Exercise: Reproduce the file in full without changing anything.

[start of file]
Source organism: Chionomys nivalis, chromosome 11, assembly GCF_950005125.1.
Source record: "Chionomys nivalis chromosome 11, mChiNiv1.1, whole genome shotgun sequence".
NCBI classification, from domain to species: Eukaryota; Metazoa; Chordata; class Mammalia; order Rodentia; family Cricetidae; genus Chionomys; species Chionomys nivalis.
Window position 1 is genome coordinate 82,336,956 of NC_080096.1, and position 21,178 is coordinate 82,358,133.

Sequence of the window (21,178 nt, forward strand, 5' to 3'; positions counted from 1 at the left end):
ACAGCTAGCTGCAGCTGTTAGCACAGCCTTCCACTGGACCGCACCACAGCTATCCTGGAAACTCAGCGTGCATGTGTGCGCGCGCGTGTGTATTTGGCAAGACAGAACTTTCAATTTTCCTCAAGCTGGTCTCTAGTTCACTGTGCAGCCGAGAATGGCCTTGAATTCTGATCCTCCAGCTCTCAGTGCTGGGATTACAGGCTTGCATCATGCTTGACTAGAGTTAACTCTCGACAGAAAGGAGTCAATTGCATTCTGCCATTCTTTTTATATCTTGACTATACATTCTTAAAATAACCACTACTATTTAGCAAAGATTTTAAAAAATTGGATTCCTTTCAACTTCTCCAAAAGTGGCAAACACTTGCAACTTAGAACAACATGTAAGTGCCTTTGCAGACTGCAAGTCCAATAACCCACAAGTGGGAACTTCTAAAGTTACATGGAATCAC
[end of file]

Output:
Source organism: Chionomys nivalis, chromosome 11, assembly GCF_950005125.1.
Source record: "Chionomys nivalis chromosome 11, mChiNiv1.1, whole genome shotgun sequence".
NCBI classification, from domain to species: Eukaryota; Metazoa; Chordata; class Mammalia; order Rodentia; family Cricetidae; genus Chionomys; species Chionomys nivalis.
Window position 1 is genome coordinate 82,336,956 of NC_080096.1, and position 21,178 is coordinate 82,358,133.

Sequence of the window (21,178 nt, forward strand, 5' to 3'; positions counted from 1 at the left end):
ACAGCTAGCTGCAGCTGTTAGCACAGCCTTCCACTGGACCGCACCACAGCTATCCTGGAAACTCAGCGTGCATGTGTGCGCGCGCGTGTGTATTTGGCAAGACAGAACTTTCAATTTTCCTCAAGCTGGTCTCTAGTTCACTGTGCAGCCGAGAATGGCCTTGAATTCTGATCCTCCAGCTCTCAGTGCTGGGATTACAGGCTTGCATCATGCTTGACTAGAGTTAACTCTCGACAGAAAGGAGTCAATTGCATTCTGCCATTCTTTTTATATCTTGACTATACATTCTTAAAATAACCACTACTATTTAGCAAAGATTTTAAAAAATTGGATTCCTTTCAACTTCTCCAAAAGTGGCAAACACTTGCAACTTAGAACAACATGTAAGTGCCTTTGCAGACTGCAAGTCCAATAACCCACAAGTGGGAACTTCTAAAGTTACATGGAATCAC